Miami University has been awarded $81,000 by the Ohio Board of Regents to increase the number and degree areas of co-ops and internships available to regional campus students. Computer information Technology (CIT) and engineering technology will be the focus areas, although students in all degree programs are eligible for co-op and internship opportunities.
The grant funds to Miami will be used in part to subsidize co-op student’s salaries. New partnerships with area business and industry have been forged in order to increase the number of placements.
Cathy Bishop-Clark, chair of the CIT department, said, "The co-op option gives employers a chance to get to know our students and at the same time gives our students practical, hands-on experience. It is a win-win for all.”
The grant also includes $5,000 to start a co-op/internship scholarship, with Miami pledging to raise a matching $5,000.
The newly awarded state grant funding comes from casino license fees designated for this purpose. Funding was awarded to 10 community colleges and 13 public or private universities and is projected to create up to 3,496 co-op and internship positions.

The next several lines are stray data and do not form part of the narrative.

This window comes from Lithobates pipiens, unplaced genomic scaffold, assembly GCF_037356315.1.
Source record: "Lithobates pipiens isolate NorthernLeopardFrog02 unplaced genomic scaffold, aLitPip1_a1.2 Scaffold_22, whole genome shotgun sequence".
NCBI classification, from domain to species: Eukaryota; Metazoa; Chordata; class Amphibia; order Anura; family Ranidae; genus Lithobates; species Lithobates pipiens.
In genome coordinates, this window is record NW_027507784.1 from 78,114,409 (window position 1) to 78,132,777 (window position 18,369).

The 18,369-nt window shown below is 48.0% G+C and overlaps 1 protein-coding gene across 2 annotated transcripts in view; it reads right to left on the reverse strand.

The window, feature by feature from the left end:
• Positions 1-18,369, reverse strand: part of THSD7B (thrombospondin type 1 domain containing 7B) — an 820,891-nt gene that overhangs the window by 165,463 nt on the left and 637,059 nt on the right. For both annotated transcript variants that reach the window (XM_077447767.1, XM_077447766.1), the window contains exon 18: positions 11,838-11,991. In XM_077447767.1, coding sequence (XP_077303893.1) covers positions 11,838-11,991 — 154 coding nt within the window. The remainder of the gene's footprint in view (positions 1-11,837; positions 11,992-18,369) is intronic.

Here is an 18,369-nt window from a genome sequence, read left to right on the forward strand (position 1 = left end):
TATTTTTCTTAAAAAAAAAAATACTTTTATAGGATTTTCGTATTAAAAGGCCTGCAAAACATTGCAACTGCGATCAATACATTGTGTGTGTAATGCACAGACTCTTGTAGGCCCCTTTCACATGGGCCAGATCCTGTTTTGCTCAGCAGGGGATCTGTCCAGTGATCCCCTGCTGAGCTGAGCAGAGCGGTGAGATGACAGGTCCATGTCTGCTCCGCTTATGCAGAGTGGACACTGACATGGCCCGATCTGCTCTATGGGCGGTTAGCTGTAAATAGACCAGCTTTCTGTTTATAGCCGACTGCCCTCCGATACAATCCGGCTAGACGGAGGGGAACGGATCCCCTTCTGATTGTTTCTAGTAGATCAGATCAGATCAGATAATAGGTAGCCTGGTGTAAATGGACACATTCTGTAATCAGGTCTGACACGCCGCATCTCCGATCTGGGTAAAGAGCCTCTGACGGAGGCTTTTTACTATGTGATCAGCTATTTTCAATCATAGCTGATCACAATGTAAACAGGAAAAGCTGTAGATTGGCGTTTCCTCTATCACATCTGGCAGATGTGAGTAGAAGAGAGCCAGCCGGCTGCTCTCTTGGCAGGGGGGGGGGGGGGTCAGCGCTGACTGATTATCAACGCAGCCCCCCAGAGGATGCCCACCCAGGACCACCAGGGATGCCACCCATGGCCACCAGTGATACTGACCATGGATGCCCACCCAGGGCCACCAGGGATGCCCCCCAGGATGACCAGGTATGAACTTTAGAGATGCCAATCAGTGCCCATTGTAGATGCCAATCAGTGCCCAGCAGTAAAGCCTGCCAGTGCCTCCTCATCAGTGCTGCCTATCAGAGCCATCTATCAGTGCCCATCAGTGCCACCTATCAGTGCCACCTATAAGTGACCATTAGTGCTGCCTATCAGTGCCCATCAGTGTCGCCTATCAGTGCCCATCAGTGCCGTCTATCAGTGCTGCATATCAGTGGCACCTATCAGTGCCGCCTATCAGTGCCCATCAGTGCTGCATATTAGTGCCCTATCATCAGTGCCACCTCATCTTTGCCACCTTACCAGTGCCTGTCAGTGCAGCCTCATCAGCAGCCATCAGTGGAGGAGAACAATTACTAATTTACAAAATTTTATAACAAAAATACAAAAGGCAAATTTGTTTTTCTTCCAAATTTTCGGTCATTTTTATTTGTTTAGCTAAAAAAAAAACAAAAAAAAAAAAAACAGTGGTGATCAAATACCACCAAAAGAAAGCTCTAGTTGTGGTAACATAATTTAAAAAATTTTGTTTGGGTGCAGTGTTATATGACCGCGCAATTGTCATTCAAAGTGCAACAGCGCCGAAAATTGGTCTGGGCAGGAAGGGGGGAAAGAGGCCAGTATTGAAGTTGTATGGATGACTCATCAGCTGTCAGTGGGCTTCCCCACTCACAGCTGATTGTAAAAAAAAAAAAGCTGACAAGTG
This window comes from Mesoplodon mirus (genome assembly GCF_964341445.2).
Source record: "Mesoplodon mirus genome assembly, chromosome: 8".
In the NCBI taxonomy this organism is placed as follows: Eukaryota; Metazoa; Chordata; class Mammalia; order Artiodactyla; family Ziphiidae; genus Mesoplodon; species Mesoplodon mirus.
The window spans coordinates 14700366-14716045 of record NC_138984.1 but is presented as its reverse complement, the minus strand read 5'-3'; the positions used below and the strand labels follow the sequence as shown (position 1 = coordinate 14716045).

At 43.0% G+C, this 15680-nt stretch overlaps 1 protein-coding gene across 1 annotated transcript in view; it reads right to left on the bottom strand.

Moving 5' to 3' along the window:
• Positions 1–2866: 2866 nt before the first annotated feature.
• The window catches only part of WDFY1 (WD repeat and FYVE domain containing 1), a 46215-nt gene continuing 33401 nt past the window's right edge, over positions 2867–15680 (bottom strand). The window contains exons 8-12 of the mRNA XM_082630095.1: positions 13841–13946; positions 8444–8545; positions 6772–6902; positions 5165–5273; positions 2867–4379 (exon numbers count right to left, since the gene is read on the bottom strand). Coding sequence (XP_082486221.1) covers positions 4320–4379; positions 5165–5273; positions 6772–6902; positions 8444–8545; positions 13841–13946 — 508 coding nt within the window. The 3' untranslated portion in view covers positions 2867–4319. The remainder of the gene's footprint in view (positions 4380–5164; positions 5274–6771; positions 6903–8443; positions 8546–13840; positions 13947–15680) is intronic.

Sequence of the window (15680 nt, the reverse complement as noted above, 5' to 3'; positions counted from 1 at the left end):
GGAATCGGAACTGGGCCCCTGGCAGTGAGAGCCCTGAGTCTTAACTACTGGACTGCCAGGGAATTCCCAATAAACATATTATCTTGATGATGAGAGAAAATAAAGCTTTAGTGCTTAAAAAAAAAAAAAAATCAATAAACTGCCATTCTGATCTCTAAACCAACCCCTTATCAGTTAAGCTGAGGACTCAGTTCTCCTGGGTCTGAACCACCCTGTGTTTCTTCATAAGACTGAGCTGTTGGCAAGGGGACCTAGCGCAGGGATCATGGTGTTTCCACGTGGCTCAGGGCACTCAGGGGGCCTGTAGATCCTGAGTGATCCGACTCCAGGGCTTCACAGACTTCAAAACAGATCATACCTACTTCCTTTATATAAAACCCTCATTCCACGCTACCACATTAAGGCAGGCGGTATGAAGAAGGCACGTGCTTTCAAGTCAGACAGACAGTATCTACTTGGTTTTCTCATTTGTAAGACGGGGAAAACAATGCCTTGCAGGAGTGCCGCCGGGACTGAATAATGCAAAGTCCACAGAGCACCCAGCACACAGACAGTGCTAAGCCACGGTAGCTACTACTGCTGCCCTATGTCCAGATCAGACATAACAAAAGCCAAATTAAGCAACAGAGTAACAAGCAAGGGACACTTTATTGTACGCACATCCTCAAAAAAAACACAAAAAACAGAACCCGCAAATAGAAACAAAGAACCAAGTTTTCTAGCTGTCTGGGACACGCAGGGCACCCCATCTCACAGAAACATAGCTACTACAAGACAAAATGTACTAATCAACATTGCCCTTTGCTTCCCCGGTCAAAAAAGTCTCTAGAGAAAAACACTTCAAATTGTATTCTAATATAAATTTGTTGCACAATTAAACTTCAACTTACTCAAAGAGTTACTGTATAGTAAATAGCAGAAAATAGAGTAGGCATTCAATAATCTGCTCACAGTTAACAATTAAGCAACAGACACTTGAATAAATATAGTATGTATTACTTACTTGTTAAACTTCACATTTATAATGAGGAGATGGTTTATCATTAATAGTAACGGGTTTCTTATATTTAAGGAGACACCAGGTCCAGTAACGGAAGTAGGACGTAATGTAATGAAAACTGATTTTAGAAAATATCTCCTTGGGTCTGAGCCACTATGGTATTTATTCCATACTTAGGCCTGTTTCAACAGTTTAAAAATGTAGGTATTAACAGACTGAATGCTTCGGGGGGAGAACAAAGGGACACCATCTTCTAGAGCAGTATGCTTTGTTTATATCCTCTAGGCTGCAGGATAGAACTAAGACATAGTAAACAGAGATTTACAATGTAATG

The grants are part of Governor John Kasich’s workforce development strategies to align Ohio’s higher education curriculum with skills that are in demand by Ohio’s businesses.
“These awards are meant to provide Ohio employers with opportunities to benefit from the talents of Ohio’s college and career technical students,” said Ohio Board of Regents Chancellor Jim Petro. “And they’ll provide students with valuable internship or co-op experience.”
Working with industry stakeholders to provide students with meaningful co-op or internship experiences provides benefits to students, who receive a good salary and valuable job skills, and to industry, who reap the benefits of well-prepared student-workers and who recruit talented permanent employees from co-ops. In addition, all stakeholders benefit from the close university-industry partnerships the program provides, which often lead to fine tuning the university curriculum to directly prepare our students for jobs in industry.